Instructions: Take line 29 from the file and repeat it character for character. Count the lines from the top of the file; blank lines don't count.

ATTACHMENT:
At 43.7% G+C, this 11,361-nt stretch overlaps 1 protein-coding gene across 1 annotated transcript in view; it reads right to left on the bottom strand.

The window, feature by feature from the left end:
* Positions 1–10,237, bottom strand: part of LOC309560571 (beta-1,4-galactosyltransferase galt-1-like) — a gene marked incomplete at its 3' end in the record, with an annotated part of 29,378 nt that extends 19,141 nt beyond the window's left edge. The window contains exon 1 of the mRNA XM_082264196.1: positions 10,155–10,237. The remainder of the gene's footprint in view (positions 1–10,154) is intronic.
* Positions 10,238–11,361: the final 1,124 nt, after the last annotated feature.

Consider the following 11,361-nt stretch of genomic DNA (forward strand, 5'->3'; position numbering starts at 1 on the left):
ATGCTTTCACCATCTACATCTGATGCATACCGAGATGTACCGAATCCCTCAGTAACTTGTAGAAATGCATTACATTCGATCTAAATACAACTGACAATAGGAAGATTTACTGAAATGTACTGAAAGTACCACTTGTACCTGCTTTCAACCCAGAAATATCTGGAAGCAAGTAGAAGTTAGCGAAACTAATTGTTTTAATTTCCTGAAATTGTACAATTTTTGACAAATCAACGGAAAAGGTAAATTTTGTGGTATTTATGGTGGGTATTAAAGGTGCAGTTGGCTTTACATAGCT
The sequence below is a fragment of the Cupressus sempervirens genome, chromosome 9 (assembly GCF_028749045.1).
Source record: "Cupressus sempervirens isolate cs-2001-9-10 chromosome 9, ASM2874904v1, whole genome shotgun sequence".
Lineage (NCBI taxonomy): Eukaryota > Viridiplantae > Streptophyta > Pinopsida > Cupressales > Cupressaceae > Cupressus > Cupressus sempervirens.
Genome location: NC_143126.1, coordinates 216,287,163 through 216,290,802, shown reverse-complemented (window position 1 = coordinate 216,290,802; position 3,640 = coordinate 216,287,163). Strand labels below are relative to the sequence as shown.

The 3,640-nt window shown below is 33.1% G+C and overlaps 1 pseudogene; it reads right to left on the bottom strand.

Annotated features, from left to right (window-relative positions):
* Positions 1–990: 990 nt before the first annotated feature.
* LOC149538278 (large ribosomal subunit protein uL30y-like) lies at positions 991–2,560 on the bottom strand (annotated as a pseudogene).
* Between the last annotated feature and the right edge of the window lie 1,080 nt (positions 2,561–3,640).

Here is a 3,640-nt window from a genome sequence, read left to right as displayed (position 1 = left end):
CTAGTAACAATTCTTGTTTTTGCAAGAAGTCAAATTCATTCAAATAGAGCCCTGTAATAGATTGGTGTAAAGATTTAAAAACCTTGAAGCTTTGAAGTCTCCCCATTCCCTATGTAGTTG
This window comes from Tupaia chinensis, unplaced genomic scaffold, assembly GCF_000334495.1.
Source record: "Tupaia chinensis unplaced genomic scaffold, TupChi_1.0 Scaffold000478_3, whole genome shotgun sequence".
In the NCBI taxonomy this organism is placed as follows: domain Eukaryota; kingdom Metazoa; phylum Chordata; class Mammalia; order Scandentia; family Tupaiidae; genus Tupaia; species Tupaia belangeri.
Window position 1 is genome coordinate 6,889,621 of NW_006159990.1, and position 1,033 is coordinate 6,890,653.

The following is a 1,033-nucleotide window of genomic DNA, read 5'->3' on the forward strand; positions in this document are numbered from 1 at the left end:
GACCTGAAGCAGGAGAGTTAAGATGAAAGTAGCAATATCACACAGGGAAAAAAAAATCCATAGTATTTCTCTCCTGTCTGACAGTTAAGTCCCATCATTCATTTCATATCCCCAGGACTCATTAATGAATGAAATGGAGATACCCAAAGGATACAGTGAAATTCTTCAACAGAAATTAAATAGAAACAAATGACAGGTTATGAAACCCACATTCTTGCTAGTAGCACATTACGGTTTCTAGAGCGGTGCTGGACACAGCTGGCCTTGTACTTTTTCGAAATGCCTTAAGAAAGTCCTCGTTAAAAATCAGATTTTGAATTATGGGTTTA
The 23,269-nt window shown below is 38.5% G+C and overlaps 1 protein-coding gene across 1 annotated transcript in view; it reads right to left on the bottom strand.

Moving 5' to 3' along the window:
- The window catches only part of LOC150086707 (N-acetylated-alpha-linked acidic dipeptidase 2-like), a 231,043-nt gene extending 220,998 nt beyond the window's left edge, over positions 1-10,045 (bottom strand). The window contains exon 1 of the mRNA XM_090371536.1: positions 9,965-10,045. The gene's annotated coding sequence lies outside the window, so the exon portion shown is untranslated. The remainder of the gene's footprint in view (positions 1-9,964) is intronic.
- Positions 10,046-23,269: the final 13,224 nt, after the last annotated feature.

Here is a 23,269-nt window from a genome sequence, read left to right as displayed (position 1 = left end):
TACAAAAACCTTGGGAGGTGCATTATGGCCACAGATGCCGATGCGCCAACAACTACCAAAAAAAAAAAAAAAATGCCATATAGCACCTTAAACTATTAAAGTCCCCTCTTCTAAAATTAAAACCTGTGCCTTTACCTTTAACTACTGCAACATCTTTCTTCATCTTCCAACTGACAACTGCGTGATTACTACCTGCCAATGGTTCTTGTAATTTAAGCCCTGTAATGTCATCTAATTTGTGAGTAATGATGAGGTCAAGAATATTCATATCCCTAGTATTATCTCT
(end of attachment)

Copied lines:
TACAAAAACCTTGGGAGGTGCATTATGGCCACAGATGCCGATGCGCCAACAACTACCAAAAAAAAAAAAAAAATGCCATATAGCACCTTAAACTATTAAAGTCCCCTCTTCTAAAATTAAAACCTGTGCCTTTACCTTTAACTACTGCAACATCTTTCTTCATCTTCCAACTGACAACTGCGTGATTACTACCTGCCAATGGTTCTTGTAATTTAAGCCCTGTAATGTCATCTAATTTGTGAGTAATGATGAGGTCAAGAATATTCATATCCCTAGTATTATCTCT